horse high pig tight bull strong
It all started one day when we bought pigs. It was all very innocent, we like ham, bacon, sausages and so why not grow it ourselves. We quickly learned that pigs are like nothing else we've ever had on our farm. We're used to animals going over fences, pigs....well pigs go through or under fences. They can lift incredible weight with their snout and when they decide to leave their enclosure, they just do it. And don't even try to catch them. When their done routing through an old rotting hay piles, the manure pile and had a drink at the creek they will return to their pen. They'll even wait patiently while you open the gate for them.
I realized that my current suite of fencing options would not be sufficent and I would need to rethink fencing if I was going to win this fight. After some trial and error. One type of fence proved impassable to these brutes, that was the wattle fence. It's amazing the amount of strength that twigs can provide when wattled together, it vastly surpased any page wire, electric fence and cedar fence I could make. Unfortunately, it was a slow process and I could not wattle the entire pen that quickly. The pigs were moved into the barn, after they routed up the floor boards of the stall and pushed the stall wall over we decided to trade the pigs for a bull....what a treat it was to fence a bull, when compared to a pig :)
I continued to work on wattling after the pigs left, in preparation for that day when my wife wakes up one morning and decides that organic farm raised bacon would be better than the store bought.....
Wattle fencing can be done in many ways. I am aware that traditional techniques used wattled panels that could be moved and were not permanently affixed. They also split the twigs down the middle using a sharp knife. The green twig can be turned around anything as shown in the picture. Maybe you had an older brother as a kid and remember the sting of the indian rug burn. The same principle applies, a green twig twisted turns into a sort of rope and can bend around corners. I will be experimenting with this further but for my fencing purposes I wanted to go more simple than this.
I first started out with relatively short and small understory species such as willow and haze. You get a sense pretty quicly what will work. For example, alder just snaps when bent, which is unfortunate because they are abundant, long and skinny and would have been perfect for wattling.
I then moved on to tree species. I expected trembling aspen to be my champion however it too proved to be prone to snapping just like the alder. I had better success with aspen in the spring of the year when the sap was flowing. If you look at my wattle fence you will see some aspen contained it in. Overall the best species for me proved to be Balsam Poplar. A useless tree from a forestry perspective, this tree worked perfectly for wattling. If you cut it in the spring or early summer it is also amusing to see it will continue to grow leaves even after it's been wattled into a fence. You essentially have a living fence until it finally realizes it is dead.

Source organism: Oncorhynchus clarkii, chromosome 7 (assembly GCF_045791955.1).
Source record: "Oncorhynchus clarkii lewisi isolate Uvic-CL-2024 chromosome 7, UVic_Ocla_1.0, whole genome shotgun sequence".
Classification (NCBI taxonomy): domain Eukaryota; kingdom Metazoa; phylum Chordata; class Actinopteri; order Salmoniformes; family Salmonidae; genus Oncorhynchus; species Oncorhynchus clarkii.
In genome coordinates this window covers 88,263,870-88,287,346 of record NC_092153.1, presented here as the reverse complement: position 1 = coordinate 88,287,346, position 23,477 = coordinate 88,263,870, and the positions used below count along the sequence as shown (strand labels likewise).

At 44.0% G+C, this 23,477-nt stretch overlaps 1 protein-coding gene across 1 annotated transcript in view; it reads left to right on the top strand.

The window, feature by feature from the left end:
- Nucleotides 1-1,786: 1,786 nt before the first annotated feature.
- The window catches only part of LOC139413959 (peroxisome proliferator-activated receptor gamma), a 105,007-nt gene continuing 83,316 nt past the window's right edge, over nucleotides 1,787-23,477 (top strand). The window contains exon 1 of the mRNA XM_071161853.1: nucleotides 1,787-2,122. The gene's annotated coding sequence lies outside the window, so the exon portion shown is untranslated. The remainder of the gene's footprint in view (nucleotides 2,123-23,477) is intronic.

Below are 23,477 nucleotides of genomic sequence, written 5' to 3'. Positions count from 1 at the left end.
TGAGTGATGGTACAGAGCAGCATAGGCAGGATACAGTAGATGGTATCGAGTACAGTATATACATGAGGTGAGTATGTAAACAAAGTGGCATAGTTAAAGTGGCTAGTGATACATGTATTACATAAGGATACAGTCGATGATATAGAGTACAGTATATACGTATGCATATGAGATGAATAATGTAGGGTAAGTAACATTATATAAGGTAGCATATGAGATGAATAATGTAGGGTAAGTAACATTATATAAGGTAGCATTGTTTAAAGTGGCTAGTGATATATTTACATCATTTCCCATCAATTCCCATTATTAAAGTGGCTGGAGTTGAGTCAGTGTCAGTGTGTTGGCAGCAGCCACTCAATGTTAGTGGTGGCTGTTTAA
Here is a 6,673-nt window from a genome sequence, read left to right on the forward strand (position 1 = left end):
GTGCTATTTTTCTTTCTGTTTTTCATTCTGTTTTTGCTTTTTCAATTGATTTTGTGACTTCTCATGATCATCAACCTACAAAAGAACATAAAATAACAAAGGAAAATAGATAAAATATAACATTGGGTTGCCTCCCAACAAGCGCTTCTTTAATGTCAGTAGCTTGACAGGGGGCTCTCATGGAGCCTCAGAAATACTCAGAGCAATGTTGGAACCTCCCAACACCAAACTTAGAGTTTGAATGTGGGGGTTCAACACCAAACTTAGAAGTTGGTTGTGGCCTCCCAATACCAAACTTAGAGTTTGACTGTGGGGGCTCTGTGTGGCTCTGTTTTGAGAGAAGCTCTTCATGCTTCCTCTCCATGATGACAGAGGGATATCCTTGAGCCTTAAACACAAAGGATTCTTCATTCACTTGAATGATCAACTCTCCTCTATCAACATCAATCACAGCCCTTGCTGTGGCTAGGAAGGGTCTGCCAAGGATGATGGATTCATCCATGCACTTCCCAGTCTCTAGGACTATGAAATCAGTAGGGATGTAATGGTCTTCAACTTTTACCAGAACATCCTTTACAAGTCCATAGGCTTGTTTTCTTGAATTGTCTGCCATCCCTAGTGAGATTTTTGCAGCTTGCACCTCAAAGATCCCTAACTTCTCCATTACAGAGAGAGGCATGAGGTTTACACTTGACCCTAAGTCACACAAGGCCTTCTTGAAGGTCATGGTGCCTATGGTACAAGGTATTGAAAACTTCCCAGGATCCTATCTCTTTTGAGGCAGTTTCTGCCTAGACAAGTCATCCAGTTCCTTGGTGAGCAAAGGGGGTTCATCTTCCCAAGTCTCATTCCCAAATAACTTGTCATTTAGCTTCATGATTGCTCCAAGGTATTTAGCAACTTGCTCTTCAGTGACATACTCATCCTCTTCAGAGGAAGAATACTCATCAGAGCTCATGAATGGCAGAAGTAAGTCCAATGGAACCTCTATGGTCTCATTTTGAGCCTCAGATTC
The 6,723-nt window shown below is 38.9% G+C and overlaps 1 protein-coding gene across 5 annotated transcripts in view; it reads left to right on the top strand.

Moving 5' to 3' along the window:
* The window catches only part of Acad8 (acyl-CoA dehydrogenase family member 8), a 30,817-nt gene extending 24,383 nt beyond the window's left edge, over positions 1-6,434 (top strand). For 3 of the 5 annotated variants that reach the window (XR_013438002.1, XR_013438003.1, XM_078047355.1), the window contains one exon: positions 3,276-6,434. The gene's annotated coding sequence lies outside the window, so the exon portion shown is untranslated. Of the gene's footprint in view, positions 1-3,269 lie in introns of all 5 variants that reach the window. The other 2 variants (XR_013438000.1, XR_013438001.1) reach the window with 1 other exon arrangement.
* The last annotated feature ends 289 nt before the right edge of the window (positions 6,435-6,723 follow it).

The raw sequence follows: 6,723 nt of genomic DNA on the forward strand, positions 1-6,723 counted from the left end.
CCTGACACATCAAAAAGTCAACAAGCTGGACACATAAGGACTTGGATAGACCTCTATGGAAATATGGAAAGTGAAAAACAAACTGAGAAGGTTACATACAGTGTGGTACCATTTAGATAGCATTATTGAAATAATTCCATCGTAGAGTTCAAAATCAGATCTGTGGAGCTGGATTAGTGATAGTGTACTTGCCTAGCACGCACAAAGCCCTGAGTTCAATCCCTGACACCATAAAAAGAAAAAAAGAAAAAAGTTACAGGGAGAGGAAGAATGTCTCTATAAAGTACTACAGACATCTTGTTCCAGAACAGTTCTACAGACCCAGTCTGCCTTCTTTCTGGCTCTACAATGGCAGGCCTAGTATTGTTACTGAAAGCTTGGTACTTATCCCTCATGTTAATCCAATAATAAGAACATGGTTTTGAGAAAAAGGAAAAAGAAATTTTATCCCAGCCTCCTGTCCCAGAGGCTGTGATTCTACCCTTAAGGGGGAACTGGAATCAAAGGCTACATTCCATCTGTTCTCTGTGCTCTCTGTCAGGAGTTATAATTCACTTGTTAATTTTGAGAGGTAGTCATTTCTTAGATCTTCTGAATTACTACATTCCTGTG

Moving the wood material is easy on a hay wagon but can be labour intensive by hand. So try to cut the material close to where you need to use it.
I started out by finding thin tamarack and hammering them into the ground with a maul and/or the bucket of the tractor. I found this method made for firmly rooted posts to work from, but I didn't have enough of this type of material to carry on for long.
I then moved on to using tamarack posts and metal drill cores. The thicker the post the more of a bend the log needs and it will increase the difficulty of construction. My biggest problem with posts is that the force of the wattle can cause them to be pushed over and lean in an alternating way. Left, right, left, right. t's important to the put the posts in the ground as far and firmly tamp as you go. It's probably also best to let them sit a bit before wattling. To ensure the ground settles fully.
Just for fun I experimented with using brown t-rails. Using t-rails worked to a degree. However they have sharp edges and can grove the wood, causing them to break. As well t-rails will bend with too much force.
Distance between posts depends on the length of wood you are using. You need to wattle the wood through at least 3 posts. 4 is ideal. I could not create discernable patterns from my wattling. Wattling at such an industrial level required less precision in length and size of wood. To create weaving patterns would require similar log dimensions.
Concluding thought, there is great satisfaction in clearing the edges of your pasture of brush and ingress and using that material to create fences. While a labour intensive fence, it is quite beautiful and is nearly indestructable. I expect the bottom log that touches the ground can rot one day. If that happens it is possible to repair the fence by fitting in new wood.
So there is a use for Balsam Poplar after all!